Readers’ money-saving ideas keep your costs down and lengthen your vacation

The entrance to Tahiti Village Resort in Las Vegas.
(George Rose / Getty Images)

“I assume you’ve heard the definition of an airplane?” reader Paul Brown of Santa Ana asked in an email. “A silver tube hurtling through the sky from Point A to Point B with 100 or more passengers, all of whom have paid a different fare.”

That pretty much sums up travelers’ experiences with “dynamic pricing,” the practice of travel providers charging varying prices for the same product.

It’s widely practiced, and it’s annoying, especially because it leaves you with the disquieting feeling that you could have paid less.


The May 7 “On the Spot” column offered ideas on how to cope with dynamic pricing (using opaque sites such as Priceline or a money-back online service such as Yapta that keeps an electronic eye on airfare and rental car prices, then helps you get a refund if you’ve overpaid).

I didn’t mention booking separate airline tickets, as travel pro John DiScala (you know him as JohnnyJet of the website of the same name) reminded me in an email when I asked for his favorite tips.

He referred me to a recent column about finding airfares. One of his tips recalled trying to get to Sardinia. Too expensive.

But he saved about a grand when he bought a reasonably priced round-trip ticket to London, then, separately, a ticket from London to Sardinia and back on a low-cost European carrier.

But DiScala and I look like amateur budgeteers compared with Times Travel readers, who generously offered their ideas on how to stretch a buck. Herewith and with our thanks are some of them:

If you have military connections: “I have been using the Armed Forces Vacation Club for more than 20 years to save on lodging for vacations,” said Mike Wells of Torrance, who added that its definition of military is fairly broad and includes even Department of Defense civilian employees. (Check out the “Join today — membership is free” tab.)

Wells stayed a week at the Tahiti Village resort in Las Vegas. His cost: $0.

“The club had a BOGO [buy one, get one] free promotion. I bought a week in Mexico...and the Vegas week was the free one.

“Usually, I pay $350 for seven nights for a condo timeshare in a resort. They have them all over the world.”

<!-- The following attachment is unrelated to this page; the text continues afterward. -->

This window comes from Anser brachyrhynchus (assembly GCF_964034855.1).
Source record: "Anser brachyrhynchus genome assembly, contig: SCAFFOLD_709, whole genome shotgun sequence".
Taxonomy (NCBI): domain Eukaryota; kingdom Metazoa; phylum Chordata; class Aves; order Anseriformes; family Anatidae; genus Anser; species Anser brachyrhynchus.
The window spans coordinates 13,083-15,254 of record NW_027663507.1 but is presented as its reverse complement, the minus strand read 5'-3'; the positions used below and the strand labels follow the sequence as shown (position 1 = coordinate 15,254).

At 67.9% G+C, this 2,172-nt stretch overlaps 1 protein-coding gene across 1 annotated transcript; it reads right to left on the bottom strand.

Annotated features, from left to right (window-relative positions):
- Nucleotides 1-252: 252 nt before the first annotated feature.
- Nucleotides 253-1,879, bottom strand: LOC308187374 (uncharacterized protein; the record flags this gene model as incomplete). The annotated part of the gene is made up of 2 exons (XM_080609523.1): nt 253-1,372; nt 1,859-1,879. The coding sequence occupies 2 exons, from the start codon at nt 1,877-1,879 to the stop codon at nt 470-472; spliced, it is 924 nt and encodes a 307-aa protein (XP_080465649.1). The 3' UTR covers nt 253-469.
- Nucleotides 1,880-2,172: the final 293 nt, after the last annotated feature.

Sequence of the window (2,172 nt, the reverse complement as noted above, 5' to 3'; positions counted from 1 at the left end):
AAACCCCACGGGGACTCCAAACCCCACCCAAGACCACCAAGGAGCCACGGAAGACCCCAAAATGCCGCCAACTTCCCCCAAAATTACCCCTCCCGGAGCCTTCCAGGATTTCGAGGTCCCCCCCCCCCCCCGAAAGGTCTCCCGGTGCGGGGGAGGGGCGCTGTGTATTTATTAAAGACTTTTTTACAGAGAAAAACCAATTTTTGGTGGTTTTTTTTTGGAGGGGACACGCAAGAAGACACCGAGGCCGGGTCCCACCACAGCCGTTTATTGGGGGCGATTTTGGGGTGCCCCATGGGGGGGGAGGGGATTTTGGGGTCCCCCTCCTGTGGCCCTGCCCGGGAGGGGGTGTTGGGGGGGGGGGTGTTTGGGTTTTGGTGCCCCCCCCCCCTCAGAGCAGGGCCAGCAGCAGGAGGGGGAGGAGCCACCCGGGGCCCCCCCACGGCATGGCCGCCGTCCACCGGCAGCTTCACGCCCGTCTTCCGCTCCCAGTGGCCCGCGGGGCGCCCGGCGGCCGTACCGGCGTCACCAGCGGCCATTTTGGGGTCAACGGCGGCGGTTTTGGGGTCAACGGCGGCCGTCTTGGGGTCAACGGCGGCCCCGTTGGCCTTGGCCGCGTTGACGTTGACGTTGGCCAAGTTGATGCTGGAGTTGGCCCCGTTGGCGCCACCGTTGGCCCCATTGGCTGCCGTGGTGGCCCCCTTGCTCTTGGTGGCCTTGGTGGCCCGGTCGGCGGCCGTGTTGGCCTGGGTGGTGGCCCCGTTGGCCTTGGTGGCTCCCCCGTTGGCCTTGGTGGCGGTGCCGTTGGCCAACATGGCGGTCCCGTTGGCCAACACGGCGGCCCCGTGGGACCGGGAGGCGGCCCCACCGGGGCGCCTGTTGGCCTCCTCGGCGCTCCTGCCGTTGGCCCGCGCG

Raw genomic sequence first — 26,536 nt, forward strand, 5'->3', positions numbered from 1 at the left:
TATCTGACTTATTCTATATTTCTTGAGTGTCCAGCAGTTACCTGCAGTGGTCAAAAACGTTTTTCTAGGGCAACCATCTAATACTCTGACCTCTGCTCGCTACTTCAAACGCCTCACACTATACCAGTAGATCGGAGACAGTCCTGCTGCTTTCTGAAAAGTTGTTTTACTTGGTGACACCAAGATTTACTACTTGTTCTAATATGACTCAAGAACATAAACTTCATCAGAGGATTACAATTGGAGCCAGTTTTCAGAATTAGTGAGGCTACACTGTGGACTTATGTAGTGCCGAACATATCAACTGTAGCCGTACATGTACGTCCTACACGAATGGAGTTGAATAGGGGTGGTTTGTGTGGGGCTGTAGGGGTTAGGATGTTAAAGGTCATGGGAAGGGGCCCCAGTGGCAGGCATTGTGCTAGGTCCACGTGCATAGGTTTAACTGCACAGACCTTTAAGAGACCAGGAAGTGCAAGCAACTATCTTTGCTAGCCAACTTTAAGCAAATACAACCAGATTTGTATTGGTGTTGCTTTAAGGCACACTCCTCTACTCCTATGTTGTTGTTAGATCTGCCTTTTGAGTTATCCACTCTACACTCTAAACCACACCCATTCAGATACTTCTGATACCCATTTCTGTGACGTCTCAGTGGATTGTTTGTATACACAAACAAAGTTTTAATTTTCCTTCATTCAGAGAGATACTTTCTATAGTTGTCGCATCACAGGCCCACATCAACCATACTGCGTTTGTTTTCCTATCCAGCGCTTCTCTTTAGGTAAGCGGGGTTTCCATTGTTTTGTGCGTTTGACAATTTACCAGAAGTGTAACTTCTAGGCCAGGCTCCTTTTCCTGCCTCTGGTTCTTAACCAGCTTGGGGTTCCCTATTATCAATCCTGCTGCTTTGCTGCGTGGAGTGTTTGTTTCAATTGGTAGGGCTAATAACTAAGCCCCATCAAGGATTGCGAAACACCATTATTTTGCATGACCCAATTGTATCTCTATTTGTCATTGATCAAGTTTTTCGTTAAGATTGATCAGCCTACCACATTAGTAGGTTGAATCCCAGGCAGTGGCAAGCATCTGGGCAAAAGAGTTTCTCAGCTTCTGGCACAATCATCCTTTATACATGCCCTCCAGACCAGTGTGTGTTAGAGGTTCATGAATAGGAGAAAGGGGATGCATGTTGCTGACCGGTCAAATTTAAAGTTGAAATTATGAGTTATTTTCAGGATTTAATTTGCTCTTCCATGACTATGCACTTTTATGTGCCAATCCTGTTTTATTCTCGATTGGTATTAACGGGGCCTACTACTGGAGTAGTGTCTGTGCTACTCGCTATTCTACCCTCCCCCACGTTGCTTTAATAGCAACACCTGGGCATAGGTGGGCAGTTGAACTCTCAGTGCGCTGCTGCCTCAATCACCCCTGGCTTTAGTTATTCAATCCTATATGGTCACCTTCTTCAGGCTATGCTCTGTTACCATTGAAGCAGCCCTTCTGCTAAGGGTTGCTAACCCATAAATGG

If you’re booking on short notice: Paul Perez of Whittier has had good luck with JetBlue vacations.

He keeps an eye out for bargains and has had success booking close to departure, which usually carries a premium price for hotels and airfare.

“Once, five days before my stay, I booked a $300 package. The hotel was the pleasantly nice Signature hotel suites” at the MGM Grand, he said of his one-night stay.

Depending on the weekend, you might pay as much as $499 a night at the Signature, but generally in the $200-plus range when I checked Monday.

“When I book through JetBlue Vacations packages,” Perez noted, “I accumulate JetBlue points that can be used for future JetBlue purchases.”

If you’re driving: Bill Spitalnick of Newport Beach, who likes to visit Vegas as well, called dynamic pricing “chilling,” adding that it reminds him of the lyrics from “Love on the Rocks” (think Neil Diamond): “When they know they have you, then they really have you.”

Besides traveling midweek, Spitalnick, who usually drives to Vegas, suggests staying in a hotel that doesn’t charge parking fees. You can read about nine hotels that don’t charge.

If you’re traveling internationally: Our readers like Vegas, of course, but they also travel the world. Brown, whose definition of dynamic pricing led this column, reminded readers to consider shoulder season — not the worst time to travel (usually cheapest), but not the best, either.

“I also watch currency values such as the strong dollar against the pound, euro, Australian and Canadian dollar, and Mexican peso,” he said.

And remember what Mom always said about the most important meal of the day: Brown added, “Booking a hotel that includes breakfast is convenient and cheaper too as long as it is something you or your family will eat.

“Prime example: Fairmont Singapore charges $30 plus [Singapore dollars, about $21 U.S.] for their beautiful buffet breakfast. My last stay was inclusive of this cost for the three days I stayed there.”

There are more tips, but I am out of room for this week. We’ll revisit cost savings one more week, and then you’ll be armed and ready to go for the summer. Meanwhile, send your money-saving tips to with “Money saving” in the subject line, and include your name and city of residence.

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